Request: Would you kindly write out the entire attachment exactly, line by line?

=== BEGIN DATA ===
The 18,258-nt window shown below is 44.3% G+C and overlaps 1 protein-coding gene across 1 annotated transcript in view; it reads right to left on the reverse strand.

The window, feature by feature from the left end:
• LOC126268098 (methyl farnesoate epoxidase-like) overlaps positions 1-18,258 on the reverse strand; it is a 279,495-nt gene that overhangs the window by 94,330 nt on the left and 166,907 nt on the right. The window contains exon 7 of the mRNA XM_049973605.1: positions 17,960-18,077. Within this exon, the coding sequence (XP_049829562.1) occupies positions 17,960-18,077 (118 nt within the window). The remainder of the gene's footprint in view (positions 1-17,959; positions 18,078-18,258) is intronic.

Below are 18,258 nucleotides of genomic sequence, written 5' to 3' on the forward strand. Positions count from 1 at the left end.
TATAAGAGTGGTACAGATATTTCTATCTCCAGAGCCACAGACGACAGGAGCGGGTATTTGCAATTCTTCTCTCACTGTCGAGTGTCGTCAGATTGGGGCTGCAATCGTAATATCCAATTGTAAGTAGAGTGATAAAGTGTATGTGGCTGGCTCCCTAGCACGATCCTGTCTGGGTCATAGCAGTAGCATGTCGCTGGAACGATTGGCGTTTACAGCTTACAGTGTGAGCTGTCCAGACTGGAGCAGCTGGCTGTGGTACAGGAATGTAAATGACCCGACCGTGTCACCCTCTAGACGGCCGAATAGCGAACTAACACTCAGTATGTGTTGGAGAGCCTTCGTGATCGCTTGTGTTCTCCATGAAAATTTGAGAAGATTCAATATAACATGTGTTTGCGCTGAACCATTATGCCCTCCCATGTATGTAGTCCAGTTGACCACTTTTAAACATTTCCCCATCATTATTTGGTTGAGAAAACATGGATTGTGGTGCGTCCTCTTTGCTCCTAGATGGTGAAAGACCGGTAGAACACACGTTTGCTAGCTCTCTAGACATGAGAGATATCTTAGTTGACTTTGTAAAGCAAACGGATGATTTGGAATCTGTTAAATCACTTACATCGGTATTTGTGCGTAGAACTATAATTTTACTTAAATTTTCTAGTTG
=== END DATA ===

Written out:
The 18,258-nt window shown below is 44.3% G+C and overlaps 1 protein-coding gene across 1 annotated transcript in view; it reads right to left on the reverse strand.

The window, feature by feature from the left end:
• LOC126268098 (methyl farnesoate epoxidase-like) overlaps positions 1-18,258 on the reverse strand; it is a 279,495-nt gene that overhangs the window by 94,330 nt on the left and 166,907 nt on the right. The window contains exon 7 of the mRNA XM_049973605.1: positions 17,960-18,077. Within this exon, the coding sequence (XP_049829562.1) occupies positions 17,960-18,077 (118 nt within the window). The remainder of the gene's footprint in view (positions 1-17,959; positions 18,078-18,258) is intronic.

Below are 18,258 nucleotides of genomic sequence, written 5' to 3' on the forward strand. Positions count from 1 at the left end.
TATAAGAGTGGTACAGATATTTCTATCTCCAGAGCCACAGACGACAGGAGCGGGTATTTGCAATTCTTCTCTCACTGTCGAGTGTCGTCAGATTGGGGCTGCAATCGTAATATCCAATTGTAAGTAGAGTGATAAAGTGTATGTGGCTGGCTCCCTAGCACGATCCTGTCTGGGTCATAGCAGTAGCATGTCGCTGGAACGATTGGCGTTTACAGCTTACAGTGTGAGCTGTCCAGACTGGAGCAGCTGGCTGTGGTACAGGAATGTAAATGACCCGACCGTGTCACCCTCTAGACGGCCGAATAGCGAACTAACACTCAGTATGTGTTGGAGAGCCTTCGTGATCGCTTGTGTTCTCCATGAAAATTTGAGAAGATTCAATATAACATGTGTTTGCGCTGAACCATTATGCCCTCCCATGTATGTAGTCCAGTTGACCACTTTTAAACATTTCCCCATCATTATTTGGTTGAGAAAACATGGATTGTGGTGCGTCCTCTTTGCTCCTAGATGGTGAAAGACCGGTAGAACACACGTTTGCTAGCTCTCTAGACATGAGAGATATCTTAGTTGACTTTGTAAAGCAAACGGATGATTTGGAATCTGTTAAATCACTTACATCGGTATTTGTGCGTAGAACTATAATTTTACTTAAATTTTCTAGTTG